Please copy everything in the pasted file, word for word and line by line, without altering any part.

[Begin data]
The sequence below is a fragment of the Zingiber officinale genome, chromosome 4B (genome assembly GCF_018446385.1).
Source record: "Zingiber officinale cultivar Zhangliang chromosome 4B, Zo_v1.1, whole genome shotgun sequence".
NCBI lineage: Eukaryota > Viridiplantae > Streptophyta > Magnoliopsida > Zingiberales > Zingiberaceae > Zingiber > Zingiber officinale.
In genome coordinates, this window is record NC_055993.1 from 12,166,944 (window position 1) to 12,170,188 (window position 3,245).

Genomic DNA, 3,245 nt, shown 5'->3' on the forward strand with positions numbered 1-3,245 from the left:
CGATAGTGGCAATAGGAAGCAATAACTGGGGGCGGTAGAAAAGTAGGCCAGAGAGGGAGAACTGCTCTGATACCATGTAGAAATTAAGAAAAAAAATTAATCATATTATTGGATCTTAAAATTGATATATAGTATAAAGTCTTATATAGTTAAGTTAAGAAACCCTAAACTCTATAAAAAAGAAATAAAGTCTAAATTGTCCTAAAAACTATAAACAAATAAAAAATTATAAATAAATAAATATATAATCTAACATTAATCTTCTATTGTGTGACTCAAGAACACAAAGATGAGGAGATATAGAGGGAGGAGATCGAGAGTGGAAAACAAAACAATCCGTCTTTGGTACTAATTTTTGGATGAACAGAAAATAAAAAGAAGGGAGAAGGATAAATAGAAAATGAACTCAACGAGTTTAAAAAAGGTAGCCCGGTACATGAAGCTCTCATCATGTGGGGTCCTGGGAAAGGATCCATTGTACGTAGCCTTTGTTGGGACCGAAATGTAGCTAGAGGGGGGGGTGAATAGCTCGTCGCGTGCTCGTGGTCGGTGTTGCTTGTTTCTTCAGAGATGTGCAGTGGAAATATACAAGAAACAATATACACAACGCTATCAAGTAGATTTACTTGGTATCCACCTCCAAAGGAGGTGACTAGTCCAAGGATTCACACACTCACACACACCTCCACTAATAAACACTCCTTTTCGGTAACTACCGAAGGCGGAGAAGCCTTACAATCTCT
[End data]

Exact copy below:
The sequence below is a fragment of the Zingiber officinale genome, chromosome 4B (genome assembly GCF_018446385.1).
Source record: "Zingiber officinale cultivar Zhangliang chromosome 4B, Zo_v1.1, whole genome shotgun sequence".
NCBI lineage: Eukaryota > Viridiplantae > Streptophyta > Magnoliopsida > Zingiberales > Zingiberaceae > Zingiber > Zingiber officinale.
In genome coordinates, this window is record NC_055993.1 from 12,166,944 (window position 1) to 12,170,188 (window position 3,245).

Genomic DNA, 3,245 nt, shown 5'->3' on the forward strand with positions numbered 1-3,245 from the left:
CGATAGTGGCAATAGGAAGCAATAACTGGGGGCGGTAGAAAAGTAGGCCAGAGAGGGAGAACTGCTCTGATACCATGTAGAAATTAAGAAAAAAAATTAATCATATTATTGGATCTTAAAATTGATATATAGTATAAAGTCTTATATAGTTAAGTTAAGAAACCCTAAACTCTATAAAAAAGAAATAAAGTCTAAATTGTCCTAAAAACTATAAACAAATAAAAAATTATAAATAAATAAATATATAATCTAACATTAATCTTCTATTGTGTGACTCAAGAACACAAAGATGAGGAGATATAGAGGGAGGAGATCGAGAGTGGAAAACAAAACAATCCGTCTTTGGTACTAATTTTTGGATGAACAGAAAATAAAAAGAAGGGAGAAGGATAAATAGAAAATGAACTCAACGAGTTTAAAAAAGGTAGCCCGGTACATGAAGCTCTCATCATGTGGGGTCCTGGGAAAGGATCCATTGTACGTAGCCTTTGTTGGGACCGAAATGTAGCTAGAGGGGGGGGTGAATAGCTCGTCGCGTGCTCGTGGTCGGTGTTGCTTGTTTCTTCAGAGATGTGCAGTGGAAATATACAAGAAACAATATACACAACGCTATCAAGTAGATTTACTTGGTATCCACCTCCAAAGGAGGTGACTAGTCCAAGGATTCACACACTCACACACACCTCCACTAATAAACACTCCTTTTCGGTAACTACCGAAGGCGGAGAAGCCTTACAATCTCT